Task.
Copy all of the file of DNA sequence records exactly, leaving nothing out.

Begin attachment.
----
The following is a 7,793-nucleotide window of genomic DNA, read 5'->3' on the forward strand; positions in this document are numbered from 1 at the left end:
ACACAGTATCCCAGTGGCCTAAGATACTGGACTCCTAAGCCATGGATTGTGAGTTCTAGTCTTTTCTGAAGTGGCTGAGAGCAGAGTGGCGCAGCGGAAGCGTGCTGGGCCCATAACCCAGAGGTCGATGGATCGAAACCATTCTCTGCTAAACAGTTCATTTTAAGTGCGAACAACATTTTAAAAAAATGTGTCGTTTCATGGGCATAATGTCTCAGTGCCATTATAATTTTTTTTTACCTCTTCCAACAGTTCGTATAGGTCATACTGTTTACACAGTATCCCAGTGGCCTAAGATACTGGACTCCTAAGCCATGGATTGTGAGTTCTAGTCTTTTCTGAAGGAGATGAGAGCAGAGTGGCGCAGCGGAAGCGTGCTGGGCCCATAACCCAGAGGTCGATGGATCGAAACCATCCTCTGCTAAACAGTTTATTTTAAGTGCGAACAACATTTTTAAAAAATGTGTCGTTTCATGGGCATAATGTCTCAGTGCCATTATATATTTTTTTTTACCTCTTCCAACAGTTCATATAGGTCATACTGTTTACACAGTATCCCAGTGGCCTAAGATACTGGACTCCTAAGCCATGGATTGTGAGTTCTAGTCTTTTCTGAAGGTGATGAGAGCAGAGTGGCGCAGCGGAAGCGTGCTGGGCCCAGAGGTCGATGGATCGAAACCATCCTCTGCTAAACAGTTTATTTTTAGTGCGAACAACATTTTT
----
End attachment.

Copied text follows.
The following is a 7,793-nucleotide window of genomic DNA, read 5'->3' on the forward strand; positions in this document are numbered from 1 at the left end:
ACACAGTATCCCAGTGGCCTAAGATACTGGACTCCTAAGCCATGGATTGTGAGTTCTAGTCTTTTCTGAAGTGGCTGAGAGCAGAGTGGCGCAGCGGAAGCGTGCTGGGCCCATAACCCAGAGGTCGATGGATCGAAACCATTCTCTGCTAAACAGTTCATTTTAAGTGCGAACAACATTTTAAAAAAATGTGTCGTTTCATGGGCATAATGTCTCAGTGCCATTATAATTTTTTTTTACCTCTTCCAACAGTTCGTATAGGTCATACTGTTTACACAGTATCCCAGTGGCCTAAGATACTGGACTCCTAAGCCATGGATTGTGAGTTCTAGTCTTTTCTGAAGGAGATGAGAGCAGAGTGGCGCAGCGGAAGCGTGCTGGGCCCATAACCCAGAGGTCGATGGATCGAAACCATCCTCTGCTAAACAGTTTATTTTAAGTGCGAACAACATTTTTAAAAAATGTGTCGTTTCATGGGCATAATGTCTCAGTGCCATTATATATTTTTTTTTACCTCTTCCAACAGTTCATATAGGTCATACTGTTTACACAGTATCCCAGTGGCCTAAGATACTGGACTCCTAAGCCATGGATTGTGAGTTCTAGTCTTTTCTGAAGGTGATGAGAGCAGAGTGGCGCAGCGGAAGCGTGCTGGGCCCAGAGGTCGATGGATCGAAACCATCCTCTGCTAAACAGTTTATTTTTAGTGCGAACAACATTTTT